Choose from Sesame, Hemp hearts*, Pumpkin Seeds, or Sunflower Seeds.

1. 1 Cup nuts to 2 Cups water 

2. Soak all the seeds overnight except for hemp (no soaking needed). 

3. The next day, rinse them well and place in blender along with the fresh water.

4. Puree until smooth, then strain through cheese cloth, nut milk bag, and that hosiery.

*Seeds like the hemp are too fine to sieve out, and are better left in the milk.  


Soy Beans!

1. 1 Cup dried soy beans, soaked overnight

2. The next day drain and rub the beans together to remove the casing (the beans will split into halves). Discard the casings.

3. Puree along with 4 cups water until smooth. Pass the mixture through a cheesecloth or nut milk bag.

4. Bring the milk to a boil and simmer for 25 minutes, stirring often. Spoon off the milk skim that forms on top, then once cool you can season.


Choose from Scotch (Steal Cut) Oats, Rice, or Quinoa.

1. 1/2 Cup raw rice or quinoa (you will cook it) to 2 Cups water. Or, 1 Cup raw steal cut oats to 3 Cups water.

2. Cook the rice or quinoa and once cool, combine with the water. Let the oats soak overnight, then like the others, rinse before pureeing with fresh water.

3. Puree until smooth then strain.


This includes the delicious odd ball, Coconut.

1. Combine 1 Cup dried coconut along with 4 Cups water.

2. Puree until smooth, then strain.


Golden Milk Latte
Serves 1

Personally, I like to call this both a 'warm hug' and a simultaneous 'kick in the ass'. It's spicy and warming, and lightly sweet. The perfect balance of invigoration and comfort.

1 1/2 Cup Milk 
1 tsp. Ground Turmeric
1/2 tsp. Grated Ginger
1/8 tsp. Cinnamon
1 tsp. Honey, or sweetener of choice
1/2 tsp. to 1 tsp. coconut oil

1. Combine all the ingredients in a pot and whisk together. Bring the mixture to a simmer and serve warm.

Dandelion Mocha

Serves 1

If you don't want such a rich drink, try skipping the cacao and sugar and just go for a traditional dandelion latte (that's not a thing yet, but hopefully one day soon).

1 1/2 Cups Milk along with 1/4 Cup Water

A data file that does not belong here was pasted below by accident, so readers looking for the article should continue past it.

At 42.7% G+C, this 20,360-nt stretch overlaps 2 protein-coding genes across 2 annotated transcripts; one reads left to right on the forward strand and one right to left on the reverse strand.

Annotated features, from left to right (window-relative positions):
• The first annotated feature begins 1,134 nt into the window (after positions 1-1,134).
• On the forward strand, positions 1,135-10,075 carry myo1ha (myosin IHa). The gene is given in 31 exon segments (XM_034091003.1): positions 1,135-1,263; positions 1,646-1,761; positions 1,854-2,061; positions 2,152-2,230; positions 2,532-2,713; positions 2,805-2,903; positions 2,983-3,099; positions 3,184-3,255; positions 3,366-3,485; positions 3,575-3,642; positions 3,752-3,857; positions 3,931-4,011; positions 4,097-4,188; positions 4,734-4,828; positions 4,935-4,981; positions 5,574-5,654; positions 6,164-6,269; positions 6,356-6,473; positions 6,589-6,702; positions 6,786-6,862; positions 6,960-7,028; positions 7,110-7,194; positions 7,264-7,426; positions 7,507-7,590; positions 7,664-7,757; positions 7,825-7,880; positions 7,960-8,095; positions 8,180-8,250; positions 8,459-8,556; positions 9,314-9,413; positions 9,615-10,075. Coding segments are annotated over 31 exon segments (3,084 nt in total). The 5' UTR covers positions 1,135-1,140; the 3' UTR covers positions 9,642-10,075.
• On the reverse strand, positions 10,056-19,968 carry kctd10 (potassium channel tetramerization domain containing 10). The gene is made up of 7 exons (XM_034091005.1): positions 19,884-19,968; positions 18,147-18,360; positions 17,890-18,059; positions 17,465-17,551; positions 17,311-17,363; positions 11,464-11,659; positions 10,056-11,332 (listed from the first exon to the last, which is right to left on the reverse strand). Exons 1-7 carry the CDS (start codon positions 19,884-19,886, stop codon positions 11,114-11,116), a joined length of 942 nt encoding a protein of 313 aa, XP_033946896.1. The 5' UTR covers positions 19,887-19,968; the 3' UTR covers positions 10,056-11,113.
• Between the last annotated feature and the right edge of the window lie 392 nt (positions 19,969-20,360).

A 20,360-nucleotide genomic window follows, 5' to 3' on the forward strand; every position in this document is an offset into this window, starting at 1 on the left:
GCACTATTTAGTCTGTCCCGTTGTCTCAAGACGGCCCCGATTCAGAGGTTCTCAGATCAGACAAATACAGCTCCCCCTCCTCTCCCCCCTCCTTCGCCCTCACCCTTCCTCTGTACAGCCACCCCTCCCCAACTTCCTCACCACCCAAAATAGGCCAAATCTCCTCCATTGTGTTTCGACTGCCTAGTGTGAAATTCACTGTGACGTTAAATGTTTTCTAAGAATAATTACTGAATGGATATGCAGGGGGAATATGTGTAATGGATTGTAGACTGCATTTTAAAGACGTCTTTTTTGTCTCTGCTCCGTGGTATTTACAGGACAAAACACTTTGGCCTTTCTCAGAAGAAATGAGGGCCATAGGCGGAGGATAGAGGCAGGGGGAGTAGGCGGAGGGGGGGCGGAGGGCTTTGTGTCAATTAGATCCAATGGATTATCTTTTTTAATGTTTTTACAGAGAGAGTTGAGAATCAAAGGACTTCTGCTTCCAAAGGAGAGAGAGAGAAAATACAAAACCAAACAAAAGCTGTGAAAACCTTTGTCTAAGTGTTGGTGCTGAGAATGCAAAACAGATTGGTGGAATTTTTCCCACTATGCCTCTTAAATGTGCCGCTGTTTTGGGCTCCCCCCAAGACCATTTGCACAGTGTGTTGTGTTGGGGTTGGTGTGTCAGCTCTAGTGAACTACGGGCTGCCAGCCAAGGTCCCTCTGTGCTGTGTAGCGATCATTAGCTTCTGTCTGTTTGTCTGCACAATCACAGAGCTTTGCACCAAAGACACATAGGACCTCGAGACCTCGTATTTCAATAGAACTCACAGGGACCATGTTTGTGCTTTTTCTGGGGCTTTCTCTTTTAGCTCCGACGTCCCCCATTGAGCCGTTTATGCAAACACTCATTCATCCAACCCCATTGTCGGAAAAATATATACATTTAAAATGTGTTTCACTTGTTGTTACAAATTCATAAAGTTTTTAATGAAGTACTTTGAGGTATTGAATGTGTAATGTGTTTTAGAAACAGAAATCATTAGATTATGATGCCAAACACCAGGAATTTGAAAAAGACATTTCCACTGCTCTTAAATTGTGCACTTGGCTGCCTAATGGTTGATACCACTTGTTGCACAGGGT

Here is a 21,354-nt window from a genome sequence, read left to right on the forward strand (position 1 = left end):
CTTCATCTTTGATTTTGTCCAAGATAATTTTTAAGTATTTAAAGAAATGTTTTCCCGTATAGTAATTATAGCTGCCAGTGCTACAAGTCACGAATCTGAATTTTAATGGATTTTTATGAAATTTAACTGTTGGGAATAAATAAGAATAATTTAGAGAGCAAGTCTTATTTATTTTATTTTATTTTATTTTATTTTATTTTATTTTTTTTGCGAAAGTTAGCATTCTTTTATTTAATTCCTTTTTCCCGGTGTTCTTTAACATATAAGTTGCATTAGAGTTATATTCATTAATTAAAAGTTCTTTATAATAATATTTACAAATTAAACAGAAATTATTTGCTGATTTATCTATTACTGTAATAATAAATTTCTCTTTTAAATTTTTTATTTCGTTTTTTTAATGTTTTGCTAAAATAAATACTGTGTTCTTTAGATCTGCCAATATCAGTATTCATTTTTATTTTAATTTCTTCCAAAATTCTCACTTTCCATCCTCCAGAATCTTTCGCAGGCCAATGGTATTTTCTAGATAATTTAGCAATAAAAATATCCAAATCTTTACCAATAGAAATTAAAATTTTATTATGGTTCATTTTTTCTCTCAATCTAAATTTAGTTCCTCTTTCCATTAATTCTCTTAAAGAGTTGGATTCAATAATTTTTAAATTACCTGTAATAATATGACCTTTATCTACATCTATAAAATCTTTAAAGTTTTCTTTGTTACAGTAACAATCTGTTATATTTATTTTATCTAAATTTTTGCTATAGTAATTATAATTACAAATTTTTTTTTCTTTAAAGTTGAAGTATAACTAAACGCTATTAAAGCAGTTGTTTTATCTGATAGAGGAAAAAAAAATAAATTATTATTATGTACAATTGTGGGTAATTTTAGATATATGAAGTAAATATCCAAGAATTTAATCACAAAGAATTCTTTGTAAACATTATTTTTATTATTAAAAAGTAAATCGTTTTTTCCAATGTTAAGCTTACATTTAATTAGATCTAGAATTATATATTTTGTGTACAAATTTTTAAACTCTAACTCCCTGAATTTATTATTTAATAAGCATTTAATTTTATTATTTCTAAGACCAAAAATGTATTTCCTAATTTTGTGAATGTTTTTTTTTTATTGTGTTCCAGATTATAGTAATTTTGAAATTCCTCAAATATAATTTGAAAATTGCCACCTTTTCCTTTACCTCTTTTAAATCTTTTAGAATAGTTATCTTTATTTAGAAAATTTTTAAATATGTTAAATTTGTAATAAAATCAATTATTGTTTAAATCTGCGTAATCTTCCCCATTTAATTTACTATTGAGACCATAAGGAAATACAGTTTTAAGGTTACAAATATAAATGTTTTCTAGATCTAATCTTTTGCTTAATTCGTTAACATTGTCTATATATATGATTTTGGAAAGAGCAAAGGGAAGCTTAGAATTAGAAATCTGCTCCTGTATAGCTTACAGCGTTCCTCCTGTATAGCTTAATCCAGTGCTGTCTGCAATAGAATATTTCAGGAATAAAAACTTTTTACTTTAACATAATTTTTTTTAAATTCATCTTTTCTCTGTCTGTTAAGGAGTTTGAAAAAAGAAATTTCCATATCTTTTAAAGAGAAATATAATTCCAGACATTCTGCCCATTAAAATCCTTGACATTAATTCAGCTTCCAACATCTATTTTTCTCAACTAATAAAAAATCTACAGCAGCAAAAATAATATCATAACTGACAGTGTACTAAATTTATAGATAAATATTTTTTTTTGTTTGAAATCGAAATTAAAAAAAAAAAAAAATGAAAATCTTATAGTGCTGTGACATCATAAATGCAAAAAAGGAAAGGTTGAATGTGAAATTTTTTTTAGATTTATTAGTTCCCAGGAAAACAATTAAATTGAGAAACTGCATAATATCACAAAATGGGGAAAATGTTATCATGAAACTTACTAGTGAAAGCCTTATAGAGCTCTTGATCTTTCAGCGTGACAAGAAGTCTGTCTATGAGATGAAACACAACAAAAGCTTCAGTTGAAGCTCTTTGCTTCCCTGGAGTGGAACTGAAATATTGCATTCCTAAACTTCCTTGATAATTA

2 Tbsp. Roasted Dandelion Root
2 Tbsp. Cacao Powder
1 tsp. Maca
1/2 tsp. Reishi Powder (Optional)
Pinch Sea Salt
1 Tbsp. Coconut Cream (Optional)
1 Tbsp. Coconut Sugar

1. Combine the milk and water in a pot and bring to a boil. Remove from the heat and add the dandelion root. Steep 5 minutes then strain out the dandelion roots. Add the milk back to the pot along with the other ingredients and bring to a simmer. Enjoy!

xox Sophie

Thursday, October 29

Powerhouse Squash Soup

I've been sitting on this post for more than a week now, unable to take the time to sit down and put it all together. But here I am finally, curled up with a warm cup of milky tea, ready to type. The curser blinking in anticipating. As of late, I've been failing to keep up with regular blog posts (um, I guess you kind of noticed that). Yet the funny thing is, it's all I want to do. My pockets are full with recipe ideas scribbled down on crumbled debit receipts. My endless notebooks are reaching full capacity. And I'm getting so excited to make, create, and share it all with you!

Currently, I'm staying with my little sister in her teeny tiny bachelor apartment - equipped with bar fridge and all. How anyone ever manages to cook in a postage sized kitchen, I will never know. Rachel Khoo, you're my hero in more ways than one! After a couple attempts at creating a post that went horribly wrong (lets say bar fridge freezing kale, and a freezer that refuses to keep things frozen), I turned to one of my most simple, most adaptable, and favourite recipes. Well, actually I can't take credit for this one, but that won't stop me from sharing it. 

This soup was an essential weekly dinner back when I was in my early twenties and in the midst of college. Our house was small, and crowed, and there were always extra hungry bodies to feed. When autumn would come around the boys would bike down to the local market and stock up on local squash. No matter what variety was on sale, we'd turn it into a variation of this nourishing soup. It was a household favourite, and I mean favourite. Back then we called it Phat Soup, for its rich and thick consistency, and general wonderfulness. This will date me, but we even wrote a song about it and put on MySpace. Its that good. 

I used Butternut squash in this version, but Hubbard, Pumpkin, Kabotcha, Acron, Carnical, Kuri, or Buttercup would all work. 

Powerhouse Squash Soup with Spicy Pumpkin Seeds


Roasted Veggies:

5 Cups Cubed mixed Squash
2 Cups Cubed Yam
1 Cup Chopped Carrot
1 1/2 Tbsp. Coconut or Avocado Oil
1/2 tsp. Sea Salt
1/4 tsp. Black Pepper
1/2 tsp. Ground Coriander

Soup Base:

1 Onion Chopped
4-6 Cloves of Garlic (depending on their size and your taste)
1 Thumb Sized Piece (2.5 cm/1 inch) of Ginger, grated 
1 1/2 tsp. Ground Cumin
1 1/2 tsp. Ground Coriander
1 tsp. Turmeric
1/2 tsp. Cinnamon
1/8 tsp. Ground Nutmeg
1/4 tsp. Smoked Paprika
Pinch Chili Flakes
1 Tbsp. Coconut Oil or Avocado Oil
4 Cups Veggie Stock
1/2 Cup Coconut milk


Lemon Slices
Spicy Pumpkin Seeds (Recipe below)
Sliced Chili